29 October 2008


The European Parliament has awarded its prestigious Sakharov Prize for Freedom of Thought to jailed Chinese activist Hu Jia, despite a warning from Beijing that selecting the political prisoner would damage EU-Chinese relations.

Hu, a Beijing-based human rights, environmental and AIDS activist, "is one of the real defenders of human rights in the People's Republic of China," said Hans-Gert Pöttering, President of the European Parliament. "By awarding the Sakharov prize to Hu Jia, the European Parliament is sending out a clear signal of support to all those who defend human rights in China."

China's government had discouraged the EU from awarding the prize to Hu. In a letter to Pöttering before the award was announced, China's ambassador to the EU wrote, "If the European Parliament should award this prize to Hu Jia, that would inevitably hurt the Chinese people once again and bring serious damage to China-EU relations."

Qin Gang, a spokesman for the foreign ministry, called Hu a "criminal". He told a press conference in Beijing: "To issue an award to such a criminal is interference in China's judicial sovereignty and totally against the initial purpose of this prize."

Hu was sentenced to three and a half years in jail in April on subversion charges for making comments to foreign media prior to the Olympics that were critical of China's human rights record. Human Rights Watch said at the time that state security convictions were the authorities' "weapon of choice" to take high-profile activists out of action ahead of the Games.

IFEX members applauded Hu's award, and reiterated their long-standing call for Hu's release.

"The Chinese government should see Hu Jia as the European Parliament clearly does: not as an enemy or embarrassment, but rather as someone whose courageous advocacy embodies the best of China," Human Rights Watch said.

Reporters without Borders (RSF) said, "The Chinese authorities are making a big mistake by treating him as a criminal and by threatening both the Nobel Peace Prize jury and the European Parliament's members."

The Chinese government said prior to the awarding of the Nobel Peace Prize earlier this month that the jury would be ill-advised to award it to Hu, who had been regarded as a contender. Finnish statesman Martti Ahtisaari won.

Hu's wife, Zeng Jinyan, also an outspoken human rights advocate, and their baby daughter remain under house arrest in Beijing.

Zeng welcomed the award as a sign that Europe was paying attention to human rights in China and was concerned about her husband's case. She told the "Guardian": "It is also a (sign of) approval of his work. I guess he must be very glad if he knows about it."

Zeng said the family's situation was improving and that she was able to go out comparatively freely. She visited Hu last week and guards allowed him to hold their child for the first time. Supporters have been concerned about Hu's health because he suffers from liver disease.

Previous winners of the Sakharov Prize include South Africa's Nelson Mandela and Burmese opposition leader Aung San Suu Kyi. The 50,000 Euro (US$64,200) award will be presented in Strasbourg, France, on 17 December, just a week after the 60th anniversary of the Universal Declaration of Human Rights. It remains doubtful whether Zeng will be allowed to travel to Europe to receive it on Hu's behalf.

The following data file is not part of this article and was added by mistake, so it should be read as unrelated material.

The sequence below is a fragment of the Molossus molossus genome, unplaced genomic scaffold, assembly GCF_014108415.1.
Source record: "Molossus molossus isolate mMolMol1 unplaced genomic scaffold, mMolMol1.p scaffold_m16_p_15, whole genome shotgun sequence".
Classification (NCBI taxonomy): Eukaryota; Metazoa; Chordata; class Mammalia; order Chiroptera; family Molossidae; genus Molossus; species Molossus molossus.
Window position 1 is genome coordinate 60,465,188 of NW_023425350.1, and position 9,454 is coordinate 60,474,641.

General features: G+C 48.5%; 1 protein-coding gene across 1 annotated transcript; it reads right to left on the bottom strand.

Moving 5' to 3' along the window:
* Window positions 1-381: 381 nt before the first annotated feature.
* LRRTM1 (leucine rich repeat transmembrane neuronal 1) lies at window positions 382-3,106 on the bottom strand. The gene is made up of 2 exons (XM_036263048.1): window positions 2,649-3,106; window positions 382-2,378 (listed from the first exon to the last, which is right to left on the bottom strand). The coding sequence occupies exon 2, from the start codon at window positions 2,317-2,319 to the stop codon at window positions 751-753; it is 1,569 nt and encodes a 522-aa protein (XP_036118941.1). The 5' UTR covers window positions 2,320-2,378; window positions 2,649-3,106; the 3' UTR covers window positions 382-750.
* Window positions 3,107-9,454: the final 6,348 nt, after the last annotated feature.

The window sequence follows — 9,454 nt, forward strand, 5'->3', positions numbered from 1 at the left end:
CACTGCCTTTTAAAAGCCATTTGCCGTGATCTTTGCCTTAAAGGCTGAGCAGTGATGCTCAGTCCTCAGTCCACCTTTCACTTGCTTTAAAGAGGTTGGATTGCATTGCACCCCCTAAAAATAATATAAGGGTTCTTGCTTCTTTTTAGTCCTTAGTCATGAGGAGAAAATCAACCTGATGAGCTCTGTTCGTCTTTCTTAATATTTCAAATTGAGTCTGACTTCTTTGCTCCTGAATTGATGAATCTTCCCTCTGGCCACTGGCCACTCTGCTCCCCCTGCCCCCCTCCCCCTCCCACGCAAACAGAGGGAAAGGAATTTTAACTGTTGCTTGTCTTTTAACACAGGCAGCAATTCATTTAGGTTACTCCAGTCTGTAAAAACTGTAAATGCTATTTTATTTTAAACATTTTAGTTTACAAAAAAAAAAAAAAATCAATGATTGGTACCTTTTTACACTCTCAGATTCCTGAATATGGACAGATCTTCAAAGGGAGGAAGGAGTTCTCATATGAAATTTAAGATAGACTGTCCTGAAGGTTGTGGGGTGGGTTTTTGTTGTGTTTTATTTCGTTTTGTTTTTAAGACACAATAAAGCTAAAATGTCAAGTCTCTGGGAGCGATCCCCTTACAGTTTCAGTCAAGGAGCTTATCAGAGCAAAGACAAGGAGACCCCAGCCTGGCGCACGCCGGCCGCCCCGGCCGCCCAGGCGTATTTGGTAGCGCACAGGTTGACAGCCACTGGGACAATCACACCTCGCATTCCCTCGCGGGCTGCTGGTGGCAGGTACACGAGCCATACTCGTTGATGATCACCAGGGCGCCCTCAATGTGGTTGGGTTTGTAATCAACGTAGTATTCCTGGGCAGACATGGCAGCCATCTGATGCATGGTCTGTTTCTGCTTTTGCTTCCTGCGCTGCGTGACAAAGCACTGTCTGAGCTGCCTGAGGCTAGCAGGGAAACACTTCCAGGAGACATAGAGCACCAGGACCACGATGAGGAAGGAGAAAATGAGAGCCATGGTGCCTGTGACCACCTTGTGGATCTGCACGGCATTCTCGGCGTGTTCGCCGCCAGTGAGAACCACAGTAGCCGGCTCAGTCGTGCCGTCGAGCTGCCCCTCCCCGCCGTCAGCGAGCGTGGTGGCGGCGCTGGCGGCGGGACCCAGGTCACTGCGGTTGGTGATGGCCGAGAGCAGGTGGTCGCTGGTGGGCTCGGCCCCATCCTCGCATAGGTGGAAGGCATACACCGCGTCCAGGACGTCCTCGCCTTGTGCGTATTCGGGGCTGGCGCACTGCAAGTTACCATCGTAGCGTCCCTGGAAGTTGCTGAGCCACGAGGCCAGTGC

Visit these links:
- Human Rights Watch: http://tinyurl.com/6z85j5- IFJ: http://tinyurl.com/6hlf7r- RSF: http://www.rsf.org/article.php3?id_article=29071- Sakharov Prize website: http://tinyurl.com/6lnkcr- "Guardian": http://tinyurl.com/67msjr(Photo of Hu Jia courtesy of Ng Han Guan/AP)

(29 October 2008)

More from China
  • Freedom on the Net 2018: China

    The level of internet freedom declined due to the new cybersecurity law which strengthened repressive restrictions on online activities.

  • Forbidden Feeds: Government Controls on Social Media in China.

    Based on extensive interviews with writers, poets, artists, activists, and others personally affected by the government’s grip on online expression, as well as interviews with anonymous employees at Chinese social media companies, the report lays bare the destructive impact of the Chinese government’s vision of “cyber sovereignty” on netizens who dare to dissent.

  • Ten-Year Edition: A Decade of Decline

    The general trend over the past 10 years has been bleak, with an overall negative trajectory for press freedom. The major turning point was the election of Xi Jinping as General Secretary of the Communist Party of China in 2012 and President of China in 2013.

More from Asia & Pacific


  • The Campaign for Justice: Press Freedom in South Asia 2013-14

    Journalism in South Asia is far from an easy profession, as the 12th annual review of journalism in the region "The Campaign for Justice: Press Freedom in South Asia 2013-14" portrays. But this year's report also tells the story of the courage of South Asia's journalists to defend press freedom and to ensure citizens' right to information and freedom of expression in the face of increasing challenges to the profession and personal safety.

  • THE STORIES WOMEN JOURNALISTS TELL: Women in Media in South Asia

    The report is the first created by the South Asia Media Solidarity Network (SAMSN) looking specifically at the experience of women journalists in the South Asia sub-region